The steering column has only one stick coming off of it. It takes a little while to get used to it, mostly to undo the muscle memory most Americans have for using their right hand to control the windshield wipers and washers. Once you get it, though, it becomes so obvious that you wonder why everyone else hasn’t simplified things like this and put all of those controls onto one stick at the left too.

The shifter is another one. When you first enter the car and begin to shift into gear, you’ll probably take a light hand, so you’ll “page through” the gears (reverse, neutral, then drive) and wonder why they would make it such a painful process. Then, eventually, you’ll push the stick a little harder and it will “jump” forward to drive or back to park (depending on direction) and it will all make sense. This simple, but very effective shift control is a great addition while the shifter itself, which travels only a fraction of an inch for each shift, is nicely shaped to fit your hand.

Realistic 27 mpg

While on the road, the owner of the 2014 Chrysler 300C AWD can expect to realistically get 27 mpg or better out of their car when on the highway. It’s 18 mpg city rating is generally pessimistic as well. In a 60 mile span of driving which included about half city, half highway driving, we averaged nearly 24 mpg. Most of that efficiency comes thanks to that remarkably quiet eight-speed transmission. This leads us to believe that the 31 mpg highway rating for the two-wheel drive version is also easily doable.


There aren’t many big cars like the 300 on the road anymore. The Chevrolet Impala is a realistic competitor, as is the Hyundai Genesis. The Toyota Avalon (see our review of the Avalon Hybrid here) and Kia Cadenza are competitive, but not in the same size bracket. The Chrysler 300C AWD, however, has no competitors outside of the luxury class, the closest of which is probably the Acura TL.

Compared to these cars, the 2014 Chevrolet Impala is the only one with the same big American vibe and road appeal. The Hyundai Genesis is a little more refined than the 300 in some ways, but neither of these offer the same AWD capability that the 300C AWD does. For that, however, the lower-end Acura TL model offerings are competitively priced. For those who want the 300 in 2WD format and at a lower cost, the mechanically-identical Dodge Charger is a very similar vehicle at a much lower price point – assuming you like its more brash style.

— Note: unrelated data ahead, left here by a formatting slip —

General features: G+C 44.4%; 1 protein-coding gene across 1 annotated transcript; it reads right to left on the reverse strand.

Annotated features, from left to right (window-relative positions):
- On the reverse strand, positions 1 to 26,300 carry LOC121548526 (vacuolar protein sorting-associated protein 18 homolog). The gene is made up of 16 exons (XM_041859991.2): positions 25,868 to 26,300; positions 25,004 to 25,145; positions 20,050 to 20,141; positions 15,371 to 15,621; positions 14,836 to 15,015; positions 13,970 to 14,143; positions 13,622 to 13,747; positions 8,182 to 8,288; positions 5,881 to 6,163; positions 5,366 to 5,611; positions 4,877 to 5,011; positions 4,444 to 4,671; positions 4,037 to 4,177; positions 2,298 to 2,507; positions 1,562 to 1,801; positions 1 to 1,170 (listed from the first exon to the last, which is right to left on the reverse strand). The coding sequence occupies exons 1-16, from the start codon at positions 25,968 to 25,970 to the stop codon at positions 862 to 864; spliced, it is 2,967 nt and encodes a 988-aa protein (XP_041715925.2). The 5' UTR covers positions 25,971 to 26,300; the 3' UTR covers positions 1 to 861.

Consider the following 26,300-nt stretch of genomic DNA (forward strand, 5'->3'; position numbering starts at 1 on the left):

Strong Points

  • Exceedingly comfortable and capable ride and drive.
  • Very commendable fuel economy.
  • Big, comfortable, and classy.


  • Pricey when options are added on.
  • Styling may not appeal to everyone.


The 2014 Chrysler 300C AWD is a beautiful, well-built, and solid-feeling sedan with all of the appeal of a big, muscular and roomy American car of old. It’s advanced drivetrain and excellent AWD capability make it a contender against many crossovers and smaller sedans. There is little to dislike about this new 300.

Test Period Length and Limitations
Car was a manufacturer’s press loan, driven for one week. Driving situations included very inclement weather, family outings, city and highway mix, and snow and ice. A total of about 400 miles were put on the car during that test period.

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An automotive enthusiast for most of his adult life, Aaron has worked in and around the industry in many ways. He is an accredited member of the Rocky Mountain Automotive Press (RMAP) and freelances as a writer and journalist around the Web and in print. You can find his portfolio at

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4 thoughts on “2014 Chrysler 300C AWD – the last of the big American cars”

  1. It’s interesting you liken the design to post American era muscle cars. I thought it was more about the German Chrysler marriage. It has a lot of the Teutonic blockhaus feel to me but with a touch of America extravaganza. I especially like the station waggon, although it is big and not practical for those of us living in cities.

    It’s a little sad to see this era go by, but at the same time Chrysler has a niche market if it can manage to continue building these big cars and bring down the fuel consumption. I know my father-in-law really likes his Lincoln Towncar, but is looking for a replacement. The 300 could be just that.

    1. They stopped making the wagon last year, I believe. If you look at the old designs for the 300 from back in the day, this is very much like them with the exception of the Bentley Mulsanne front grille.

      Considering that they managed to get 27mpg highway in AWD with nothing more than an 8spd transmission, I suspect there is a lot they could do to make this a near-40mpg car if they really wanted to.